BBB: Online scams often target military, veterans, their families

Tom Stephens with the Better Business Bureau joins us to discuss the rise in scams targeting members of the military and what service members should look out for to avoid this.

According to a report from the Better Business Bureau, online scams are often directed at members of the military, their families and military veterans.

According to the 2021 Online Shopping Scam Report, more than 10% of online purchase scams reported to BBB Scam Tracker came from the military community.

Active-duty military (78.3%) and military spouses (75.2%) were more likely to report losing money to these scam types than non-military consumers (75%). More concerning is that the median dollar loss for all military consumers—active duty ($178), military spouses ($119), and veterans ($139)—is higher than non-military consumers ($100).

According to the BBB Risk Index, online schemes are rated the riskiest to these populations, followed by employment scams targeting military spouses and veterans.

The good news is that there are simple steps you can take to help reduce your risk of online fraud. The BBB shared this advice during July’s military consumer month.

Online shopping tips:

If it looks too good to be true, it probably is. Don’t shop on price alone. Searching for a low price is the number one reason people reported losing money. Many scammers offer deals that seem too good to pass up; however, they may end up losing money to a counterfeit product or may not even get the product at all.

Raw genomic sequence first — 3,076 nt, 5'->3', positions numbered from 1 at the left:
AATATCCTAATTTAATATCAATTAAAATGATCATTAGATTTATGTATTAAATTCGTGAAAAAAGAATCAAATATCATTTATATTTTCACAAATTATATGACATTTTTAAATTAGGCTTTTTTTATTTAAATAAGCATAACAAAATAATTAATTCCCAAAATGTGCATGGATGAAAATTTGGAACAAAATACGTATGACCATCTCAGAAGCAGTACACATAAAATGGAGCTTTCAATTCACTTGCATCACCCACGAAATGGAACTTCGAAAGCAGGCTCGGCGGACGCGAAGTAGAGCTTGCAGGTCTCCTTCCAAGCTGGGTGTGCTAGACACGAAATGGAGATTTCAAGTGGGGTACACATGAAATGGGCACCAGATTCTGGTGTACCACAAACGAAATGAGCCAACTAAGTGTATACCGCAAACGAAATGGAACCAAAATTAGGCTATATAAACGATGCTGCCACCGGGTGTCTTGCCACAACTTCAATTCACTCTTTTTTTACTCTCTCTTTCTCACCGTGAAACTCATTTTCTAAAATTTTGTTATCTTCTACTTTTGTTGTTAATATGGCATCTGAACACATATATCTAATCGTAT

Beware of phony sellers. Double-check to make sure the website of the seller is safe. Check the URL for errors/misspellings, and never click on a link that looks suspicious. Does the website have accessible contact information? Read online reviews about the company or website and see what others say.

Don’t pay with gift cards! If someone asks you to pay for something with a gift card, like a Google Play or iTunes card, it’s a scam. No real business or government agency will ever insist you pay them with a gift card. Anyone who demands to be paid with a gift card is a scammer.

Know the seller. If the seller or website seems sketchy, it is wise to avoid it. Instead, buy directly from the source (brand, manufacturer, team, etc.) or through an established shop or authorized reseller.

Protect yourself. When buying or selling on a site that offers protection to buyers and sellers, take advantage of them. If a buyer or seller tries to persuade you to go outside the site’s usual process or payment methods, that’s a big red flag.

If you have been targeted by an online scam or wish to learn about common scams in your community, check out the BBB’s Scam Tracker to file a report or read about others’ experiences.

Visit BBB’s online shopping hub and the military and veteran consumer hub for more tips.

For more information

To learn more about BBB’s Military and Veterans Initiative, visit

About the Author:

A Jacksonville native and proud University of North Florida alum, Francine Frazier has been with News4Jax since 2014 after spending nine years at The Florida Times-Union.